Always using both a "normal" P/E and a "normal" growth rate based on comparative and historical data as reference points seems logical. It seems like you should be able to look for companies where you are sure they will grow closer to 10% than 5% and then try to always buy them at 5% growth type prices and you should be able to find 5% growers at no-growth prices and buy those too. In other words, there should be a good way to know you can pay 8 times earnings for a stock because its future growth is really just as good as the market and the market often trades at 16 times earnings. And you should be able to pay 16 times earnings for a business you think will grow 10% a year rather than 5% a year like many 16 times earnings stocks.
But here is the real question: Can I buy Copart at a 24 P/E?
On a trailing 5-year average basis, there is no year in the last 10 - and the last 10 for cars on the road growth in the U.S. were as bad as ever - where Copart grew EPS by less than 10% annually. Let's assume I think they can grow EPS by 10% a year. A P/E of 24 is higher than an earnings yield of 4%. And a 4% earnings yield growth plus 10% is 14%. That's definitely an acceptable return for me personally given today's stock prices. At any point in time, I'll take 15%. I'd like 10% at a minimum. And, as we discussed, I think the next 15 years won't see much better than 5% to 8.5% returns in U.S. stocks. Personally, I've often given 7% a year returns as the high end of future returns expectations for the S&P 500. So, 14% a year certainly clears those hurdles.
You mentioned the retention rate approach. Copart - I'm using their Value Line page here - has essentially retained all earnings all the time since going public. Return on total capital has ranged from 11% to 19%. Return on equity has ranged from 11% to 33%. The two only decoupled when Copart bought back stock very recently. I believe they are likely to have more free cash flow than they can use in the future and therefore must decide on buybacks, dividends, etc. going forward. Previously, they could always buy enough small competitors out in the U.S. as a roll up. They and their biggest competitor now account for too much of the market (almost three-quarters) to make that approach a possibility in the U.S. any longer. Obviously, free cash flow has been rising while the number of potential competitors to buy out has been shrinking. They plan to expand internationally. There are hurdles to clear. But I expect U.S. companies will go from the U.S. market to other countries in this business. I think the reverse is unlikely. Someone is going to take the American business model in this industry from country to country around the globe over the next few decades. This is especially true because already a meaningful amount of sales are cross border. Before Copart and IAA rolled up competitors and went online there were very few cross state border sales in the U.S. Now, there are plenty of cross country sales. These are networks. So growth seems likely to be foreign. But I think it's still possible. This is on top of baseline growth equal to U.S. car population plus car price inflation (basically I view annual percentage nominal dollar growth in the salvage value of cars in the U.S. as a given for CPRT because of their competitive position).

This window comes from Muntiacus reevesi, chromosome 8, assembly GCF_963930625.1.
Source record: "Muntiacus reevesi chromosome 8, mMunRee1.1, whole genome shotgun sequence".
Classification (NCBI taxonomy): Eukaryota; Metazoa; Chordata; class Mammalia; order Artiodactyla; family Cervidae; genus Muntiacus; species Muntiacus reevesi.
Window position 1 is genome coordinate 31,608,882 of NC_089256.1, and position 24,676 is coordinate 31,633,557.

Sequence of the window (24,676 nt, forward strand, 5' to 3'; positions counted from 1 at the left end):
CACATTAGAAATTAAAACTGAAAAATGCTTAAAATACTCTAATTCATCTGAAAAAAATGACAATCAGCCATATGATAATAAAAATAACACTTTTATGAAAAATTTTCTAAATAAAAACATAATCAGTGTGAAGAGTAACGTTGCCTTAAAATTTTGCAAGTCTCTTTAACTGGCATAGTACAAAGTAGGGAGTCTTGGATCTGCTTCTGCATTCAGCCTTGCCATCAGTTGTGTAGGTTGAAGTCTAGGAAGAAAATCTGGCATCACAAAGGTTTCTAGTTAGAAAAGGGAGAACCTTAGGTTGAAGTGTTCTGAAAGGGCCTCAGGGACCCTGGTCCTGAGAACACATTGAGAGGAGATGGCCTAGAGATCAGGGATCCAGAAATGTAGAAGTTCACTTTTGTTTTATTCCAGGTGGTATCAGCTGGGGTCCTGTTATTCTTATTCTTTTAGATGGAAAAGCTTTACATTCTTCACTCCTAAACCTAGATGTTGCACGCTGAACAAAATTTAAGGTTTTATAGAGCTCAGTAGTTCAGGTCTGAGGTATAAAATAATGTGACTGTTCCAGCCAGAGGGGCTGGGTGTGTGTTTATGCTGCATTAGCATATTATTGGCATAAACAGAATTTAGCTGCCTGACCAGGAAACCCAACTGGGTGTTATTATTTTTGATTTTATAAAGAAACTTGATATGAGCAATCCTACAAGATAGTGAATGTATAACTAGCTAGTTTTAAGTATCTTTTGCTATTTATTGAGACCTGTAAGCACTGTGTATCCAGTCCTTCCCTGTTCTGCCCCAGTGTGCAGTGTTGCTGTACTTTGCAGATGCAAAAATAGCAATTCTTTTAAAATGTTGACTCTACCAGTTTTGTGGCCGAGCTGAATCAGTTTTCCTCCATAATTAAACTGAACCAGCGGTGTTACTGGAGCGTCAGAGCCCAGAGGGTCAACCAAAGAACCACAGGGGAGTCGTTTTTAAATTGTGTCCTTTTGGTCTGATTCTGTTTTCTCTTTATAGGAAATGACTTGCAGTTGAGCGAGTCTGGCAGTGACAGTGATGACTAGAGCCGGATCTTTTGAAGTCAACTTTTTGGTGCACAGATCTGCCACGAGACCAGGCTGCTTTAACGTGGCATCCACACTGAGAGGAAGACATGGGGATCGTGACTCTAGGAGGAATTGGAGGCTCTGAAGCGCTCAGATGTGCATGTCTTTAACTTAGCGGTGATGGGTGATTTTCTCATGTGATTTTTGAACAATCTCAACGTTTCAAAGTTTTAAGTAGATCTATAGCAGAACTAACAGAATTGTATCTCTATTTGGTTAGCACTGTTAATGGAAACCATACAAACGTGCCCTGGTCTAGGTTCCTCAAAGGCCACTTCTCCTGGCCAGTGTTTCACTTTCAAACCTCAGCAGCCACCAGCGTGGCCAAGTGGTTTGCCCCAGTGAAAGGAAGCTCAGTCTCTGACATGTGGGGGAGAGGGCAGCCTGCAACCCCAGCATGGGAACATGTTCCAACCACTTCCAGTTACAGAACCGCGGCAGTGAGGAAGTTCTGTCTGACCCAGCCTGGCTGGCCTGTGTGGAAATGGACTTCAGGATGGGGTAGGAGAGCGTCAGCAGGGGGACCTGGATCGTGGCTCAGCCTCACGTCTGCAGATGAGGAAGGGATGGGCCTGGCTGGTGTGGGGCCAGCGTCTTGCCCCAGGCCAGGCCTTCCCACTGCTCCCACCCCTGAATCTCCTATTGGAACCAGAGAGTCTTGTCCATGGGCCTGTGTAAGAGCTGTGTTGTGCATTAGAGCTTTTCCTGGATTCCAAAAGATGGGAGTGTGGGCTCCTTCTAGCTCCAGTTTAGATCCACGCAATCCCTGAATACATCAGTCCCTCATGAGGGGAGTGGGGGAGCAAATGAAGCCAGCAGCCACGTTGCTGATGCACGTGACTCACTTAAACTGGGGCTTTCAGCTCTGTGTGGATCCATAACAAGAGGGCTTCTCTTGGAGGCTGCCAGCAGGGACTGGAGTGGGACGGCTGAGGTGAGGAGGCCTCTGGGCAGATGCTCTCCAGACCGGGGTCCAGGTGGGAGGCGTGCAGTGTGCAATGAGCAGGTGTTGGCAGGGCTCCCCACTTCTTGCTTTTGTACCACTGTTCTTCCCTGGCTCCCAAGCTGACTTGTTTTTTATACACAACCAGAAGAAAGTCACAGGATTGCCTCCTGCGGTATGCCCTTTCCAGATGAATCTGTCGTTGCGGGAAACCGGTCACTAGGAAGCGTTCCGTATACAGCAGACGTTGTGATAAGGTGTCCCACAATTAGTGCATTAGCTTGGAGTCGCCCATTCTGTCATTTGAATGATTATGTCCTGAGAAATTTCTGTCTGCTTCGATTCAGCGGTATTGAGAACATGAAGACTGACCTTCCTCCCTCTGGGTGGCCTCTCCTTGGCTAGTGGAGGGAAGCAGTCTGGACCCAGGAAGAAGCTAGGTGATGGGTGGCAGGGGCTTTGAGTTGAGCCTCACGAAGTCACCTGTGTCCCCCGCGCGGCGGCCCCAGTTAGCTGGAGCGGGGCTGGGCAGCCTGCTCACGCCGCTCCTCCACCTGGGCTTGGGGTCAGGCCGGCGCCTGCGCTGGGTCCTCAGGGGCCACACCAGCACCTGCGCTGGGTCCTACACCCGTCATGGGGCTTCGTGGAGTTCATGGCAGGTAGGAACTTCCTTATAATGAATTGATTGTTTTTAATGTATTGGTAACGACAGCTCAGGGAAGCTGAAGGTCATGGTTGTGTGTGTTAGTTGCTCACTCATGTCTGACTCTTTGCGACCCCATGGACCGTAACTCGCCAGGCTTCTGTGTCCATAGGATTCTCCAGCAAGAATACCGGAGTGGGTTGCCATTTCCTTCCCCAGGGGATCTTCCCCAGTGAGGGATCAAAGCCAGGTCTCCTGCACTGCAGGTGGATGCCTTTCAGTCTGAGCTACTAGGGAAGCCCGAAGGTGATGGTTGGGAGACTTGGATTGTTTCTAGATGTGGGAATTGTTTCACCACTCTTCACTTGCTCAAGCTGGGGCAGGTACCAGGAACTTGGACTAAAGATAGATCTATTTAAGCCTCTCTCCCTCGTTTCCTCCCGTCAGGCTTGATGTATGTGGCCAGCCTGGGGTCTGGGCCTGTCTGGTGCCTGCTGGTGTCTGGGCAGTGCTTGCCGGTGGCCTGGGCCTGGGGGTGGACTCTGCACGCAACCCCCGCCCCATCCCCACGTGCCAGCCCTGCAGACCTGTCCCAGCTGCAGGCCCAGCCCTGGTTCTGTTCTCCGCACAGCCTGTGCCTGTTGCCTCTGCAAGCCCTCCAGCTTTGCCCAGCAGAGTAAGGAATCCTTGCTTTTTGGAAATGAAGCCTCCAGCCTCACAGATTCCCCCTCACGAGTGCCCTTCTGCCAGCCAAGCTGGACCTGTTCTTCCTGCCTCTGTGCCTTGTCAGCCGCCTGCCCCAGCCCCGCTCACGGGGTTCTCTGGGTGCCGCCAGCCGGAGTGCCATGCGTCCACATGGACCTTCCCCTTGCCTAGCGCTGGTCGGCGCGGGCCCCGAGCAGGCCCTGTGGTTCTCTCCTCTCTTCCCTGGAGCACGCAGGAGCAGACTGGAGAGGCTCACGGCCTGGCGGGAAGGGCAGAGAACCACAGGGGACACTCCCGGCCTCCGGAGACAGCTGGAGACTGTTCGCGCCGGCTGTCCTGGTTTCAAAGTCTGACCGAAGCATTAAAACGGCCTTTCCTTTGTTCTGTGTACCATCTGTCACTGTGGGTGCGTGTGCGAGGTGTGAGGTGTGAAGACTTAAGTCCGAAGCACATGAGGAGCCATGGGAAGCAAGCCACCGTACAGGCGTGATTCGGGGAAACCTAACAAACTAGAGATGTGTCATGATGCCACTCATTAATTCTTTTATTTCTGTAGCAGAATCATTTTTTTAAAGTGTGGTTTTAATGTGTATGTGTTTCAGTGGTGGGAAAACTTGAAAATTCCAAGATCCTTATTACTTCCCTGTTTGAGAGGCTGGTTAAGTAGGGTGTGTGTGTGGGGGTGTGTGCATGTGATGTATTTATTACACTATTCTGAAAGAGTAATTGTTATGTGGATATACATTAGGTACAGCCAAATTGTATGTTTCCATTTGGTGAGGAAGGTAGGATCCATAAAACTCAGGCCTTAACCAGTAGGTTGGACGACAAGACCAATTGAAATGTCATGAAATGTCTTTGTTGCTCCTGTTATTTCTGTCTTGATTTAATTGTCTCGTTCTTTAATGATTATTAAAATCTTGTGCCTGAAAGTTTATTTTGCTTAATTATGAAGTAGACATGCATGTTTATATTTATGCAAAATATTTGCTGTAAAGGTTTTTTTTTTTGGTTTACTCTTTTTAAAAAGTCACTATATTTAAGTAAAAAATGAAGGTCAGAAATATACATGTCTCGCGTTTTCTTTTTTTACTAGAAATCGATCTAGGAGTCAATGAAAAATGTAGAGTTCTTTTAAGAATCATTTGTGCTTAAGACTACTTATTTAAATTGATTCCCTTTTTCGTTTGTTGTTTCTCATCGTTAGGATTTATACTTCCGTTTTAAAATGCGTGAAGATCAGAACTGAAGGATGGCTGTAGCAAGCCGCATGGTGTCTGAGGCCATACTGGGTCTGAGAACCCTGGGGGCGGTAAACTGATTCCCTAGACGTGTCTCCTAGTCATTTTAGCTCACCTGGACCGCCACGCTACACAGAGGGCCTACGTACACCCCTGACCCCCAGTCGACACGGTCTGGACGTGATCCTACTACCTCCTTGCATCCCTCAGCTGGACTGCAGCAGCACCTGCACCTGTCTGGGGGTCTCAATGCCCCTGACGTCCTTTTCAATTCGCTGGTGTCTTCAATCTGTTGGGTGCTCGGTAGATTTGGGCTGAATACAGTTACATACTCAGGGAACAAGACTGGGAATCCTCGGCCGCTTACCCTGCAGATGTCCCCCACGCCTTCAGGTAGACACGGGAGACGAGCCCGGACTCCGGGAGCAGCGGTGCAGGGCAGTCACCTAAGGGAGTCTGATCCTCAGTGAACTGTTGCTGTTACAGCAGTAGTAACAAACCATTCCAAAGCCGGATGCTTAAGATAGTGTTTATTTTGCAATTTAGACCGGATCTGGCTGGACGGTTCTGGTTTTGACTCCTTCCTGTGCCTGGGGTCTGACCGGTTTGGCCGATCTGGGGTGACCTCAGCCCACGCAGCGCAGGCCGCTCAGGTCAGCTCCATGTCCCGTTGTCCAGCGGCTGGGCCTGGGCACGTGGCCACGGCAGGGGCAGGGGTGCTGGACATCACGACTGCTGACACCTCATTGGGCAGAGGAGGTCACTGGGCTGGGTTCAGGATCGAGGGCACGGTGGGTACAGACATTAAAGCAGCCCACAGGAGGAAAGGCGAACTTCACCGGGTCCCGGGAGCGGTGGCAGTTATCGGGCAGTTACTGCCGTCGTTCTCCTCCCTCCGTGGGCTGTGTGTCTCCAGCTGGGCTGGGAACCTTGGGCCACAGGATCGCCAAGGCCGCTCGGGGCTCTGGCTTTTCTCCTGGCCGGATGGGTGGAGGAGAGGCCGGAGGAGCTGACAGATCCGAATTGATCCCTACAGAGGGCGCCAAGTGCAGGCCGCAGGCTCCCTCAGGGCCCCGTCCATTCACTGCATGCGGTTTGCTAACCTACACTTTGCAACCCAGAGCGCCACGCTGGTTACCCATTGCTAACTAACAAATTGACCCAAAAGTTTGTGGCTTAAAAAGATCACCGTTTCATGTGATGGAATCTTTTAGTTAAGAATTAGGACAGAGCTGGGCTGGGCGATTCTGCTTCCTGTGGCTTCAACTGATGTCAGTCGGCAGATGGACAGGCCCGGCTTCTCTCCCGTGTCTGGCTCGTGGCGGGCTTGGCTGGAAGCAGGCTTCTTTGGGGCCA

Let's be pessimistic and exclude the recent ROE boost. This is due to leverage. For the record, Copart uses less leverage than most companies in a similar position would. They own a lot of their land. Because the core business is good and uses the land for its operations, this land should not be assigned its own value. However, it is worth noting that Copart operates with a ton less borrowed money relative to the collateral and stable cash flow they have then most of the retailers, restaurants, etc. value investors look at everyday. For these reasons, I think it shouldn't be hard for return on equity in the future to be as good or better than return on total capital has been in the past. This is also helped by goodwill. The likely leveraged return on tangible equity someone would get out of this business is certainly at least in the 11% to 20% range Copart has achieved on its total capital.